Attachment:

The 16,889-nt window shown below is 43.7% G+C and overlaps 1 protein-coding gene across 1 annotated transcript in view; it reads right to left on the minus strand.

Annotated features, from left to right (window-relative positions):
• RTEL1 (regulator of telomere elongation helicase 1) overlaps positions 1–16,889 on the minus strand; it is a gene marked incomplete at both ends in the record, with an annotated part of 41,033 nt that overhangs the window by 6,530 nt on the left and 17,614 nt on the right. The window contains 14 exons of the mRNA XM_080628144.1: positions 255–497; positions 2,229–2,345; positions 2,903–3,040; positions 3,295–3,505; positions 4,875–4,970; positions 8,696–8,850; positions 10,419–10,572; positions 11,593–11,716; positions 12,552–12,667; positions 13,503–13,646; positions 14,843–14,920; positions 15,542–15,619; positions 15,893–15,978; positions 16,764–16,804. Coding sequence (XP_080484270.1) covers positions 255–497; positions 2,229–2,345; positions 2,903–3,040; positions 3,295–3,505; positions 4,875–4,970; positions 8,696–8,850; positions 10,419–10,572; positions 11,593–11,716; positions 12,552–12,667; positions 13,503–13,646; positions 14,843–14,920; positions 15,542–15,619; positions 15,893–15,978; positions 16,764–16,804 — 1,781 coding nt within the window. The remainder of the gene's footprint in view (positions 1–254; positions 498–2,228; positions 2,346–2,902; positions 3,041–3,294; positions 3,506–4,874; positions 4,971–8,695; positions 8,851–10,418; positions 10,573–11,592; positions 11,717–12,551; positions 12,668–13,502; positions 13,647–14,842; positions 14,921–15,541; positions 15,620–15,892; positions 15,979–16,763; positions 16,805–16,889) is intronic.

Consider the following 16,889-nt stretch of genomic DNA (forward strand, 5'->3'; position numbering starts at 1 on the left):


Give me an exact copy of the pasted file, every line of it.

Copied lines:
The 16,889-nt window shown below is 43.7% G+C and overlaps 1 protein-coding gene across 1 annotated transcript in view; it reads right to left on the minus strand.

Annotated features, from left to right (window-relative positions):
• RTEL1 (regulator of telomere elongation helicase 1) overlaps positions 1–16,889 on the minus strand; it is a gene marked incomplete at both ends in the record, with an annotated part of 41,033 nt that overhangs the window by 6,530 nt on the left and 17,614 nt on the right. The window contains 14 exons of the mRNA XM_080628144.1: positions 255–497; positions 2,229–2,345; positions 2,903–3,040; positions 3,295–3,505; positions 4,875–4,970; positions 8,696–8,850; positions 10,419–10,572; positions 11,593–11,716; positions 12,552–12,667; positions 13,503–13,646; positions 14,843–14,920; positions 15,542–15,619; positions 15,893–15,978; positions 16,764–16,804. Coding sequence (XP_080484270.1) covers positions 255–497; positions 2,229–2,345; positions 2,903–3,040; positions 3,295–3,505; positions 4,875–4,970; positions 8,696–8,850; positions 10,419–10,572; positions 11,593–11,716; positions 12,552–12,667; positions 13,503–13,646; positions 14,843–14,920; positions 15,542–15,619; positions 15,893–15,978; positions 16,764–16,804 — 1,781 coding nt within the window. The remainder of the gene's footprint in view (positions 1–254; positions 498–2,228; positions 2,346–2,902; positions 3,041–3,294; positions 3,506–4,874; positions 4,971–8,695; positions 8,851–10,418; positions 10,573–11,592; positions 11,717–12,551; positions 12,668–13,502; positions 13,647–14,842; positions 14,921–15,541; positions 15,620–15,892; positions 15,979–16,763; positions 16,805–16,889) is intronic.

Consider the following 16,889-nt stretch of genomic DNA (forward strand, 5'->3'; position numbering starts at 1 on the left):